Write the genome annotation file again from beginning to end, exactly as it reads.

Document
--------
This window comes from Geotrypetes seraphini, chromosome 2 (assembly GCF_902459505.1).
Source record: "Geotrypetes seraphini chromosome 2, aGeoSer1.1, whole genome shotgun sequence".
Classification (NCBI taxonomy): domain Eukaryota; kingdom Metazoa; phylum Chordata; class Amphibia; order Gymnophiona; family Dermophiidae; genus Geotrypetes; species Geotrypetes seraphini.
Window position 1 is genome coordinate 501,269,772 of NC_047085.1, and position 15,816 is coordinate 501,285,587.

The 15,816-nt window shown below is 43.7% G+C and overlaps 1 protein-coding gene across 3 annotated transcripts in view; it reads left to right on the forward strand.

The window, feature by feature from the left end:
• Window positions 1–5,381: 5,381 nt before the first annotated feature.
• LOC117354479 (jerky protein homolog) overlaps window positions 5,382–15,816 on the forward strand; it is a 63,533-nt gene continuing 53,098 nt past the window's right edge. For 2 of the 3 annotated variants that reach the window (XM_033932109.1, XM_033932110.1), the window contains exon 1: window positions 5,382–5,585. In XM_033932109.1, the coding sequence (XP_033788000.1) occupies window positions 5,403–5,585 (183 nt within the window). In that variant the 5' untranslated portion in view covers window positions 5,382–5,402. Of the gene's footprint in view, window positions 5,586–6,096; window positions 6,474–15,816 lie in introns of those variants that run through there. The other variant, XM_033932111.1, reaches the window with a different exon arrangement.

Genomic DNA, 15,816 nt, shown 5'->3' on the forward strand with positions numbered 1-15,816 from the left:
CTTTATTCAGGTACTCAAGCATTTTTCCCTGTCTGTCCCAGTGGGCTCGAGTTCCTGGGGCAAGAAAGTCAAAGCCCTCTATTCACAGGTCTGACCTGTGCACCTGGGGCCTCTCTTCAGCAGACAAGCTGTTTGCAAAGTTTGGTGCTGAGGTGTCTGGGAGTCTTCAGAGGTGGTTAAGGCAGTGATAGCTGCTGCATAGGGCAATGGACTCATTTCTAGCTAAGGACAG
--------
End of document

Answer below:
This window comes from Geotrypetes seraphini, chromosome 2 (assembly GCF_902459505.1).
Source record: "Geotrypetes seraphini chromosome 2, aGeoSer1.1, whole genome shotgun sequence".
Classification (NCBI taxonomy): domain Eukaryota; kingdom Metazoa; phylum Chordata; class Amphibia; order Gymnophiona; family Dermophiidae; genus Geotrypetes; species Geotrypetes seraphini.
Window position 1 is genome coordinate 501,269,772 of NC_047085.1, and position 15,816 is coordinate 501,285,587.

The 15,816-nt window shown below is 43.7% G+C and overlaps 1 protein-coding gene across 3 annotated transcripts in view; it reads left to right on the forward strand.

The window, feature by feature from the left end:
• Window positions 1–5,381: 5,381 nt before the first annotated feature.
• LOC117354479 (jerky protein homolog) overlaps window positions 5,382–15,816 on the forward strand; it is a 63,533-nt gene continuing 53,098 nt past the window's right edge. For 2 of the 3 annotated variants that reach the window (XM_033932109.1, XM_033932110.1), the window contains exon 1: window positions 5,382–5,585. In XM_033932109.1, the coding sequence (XP_033788000.1) occupies window positions 5,403–5,585 (183 nt within the window). In that variant the 5' untranslated portion in view covers window positions 5,382–5,402. Of the gene's footprint in view, window positions 5,586–6,096; window positions 6,474–15,816 lie in introns of those variants that run through there. The other variant, XM_033932111.1, reaches the window with a different exon arrangement.

Genomic DNA, 15,816 nt, shown 5'->3' on the forward strand with positions numbered 1-15,816 from the left:
CTTTATTCAGGTACTCAAGCATTTTTCCCTGTCTGTCCCAGTGGGCTCGAGTTCCTGGGGCAAGAAAGTCAAAGCCCTCTATTCACAGGTCTGACCTGTGCACCTGGGGCCTCTCTTCAGCAGACAAGCTGTTTGCAAAGTTTGGTGCTGAGGTGTCTGGGAGTCTTCAGAGGTGGTTAAGGCAGTGATAGCTGCTGCATAGGGCAATGGACTCATTTCTAGCTAAGGACAG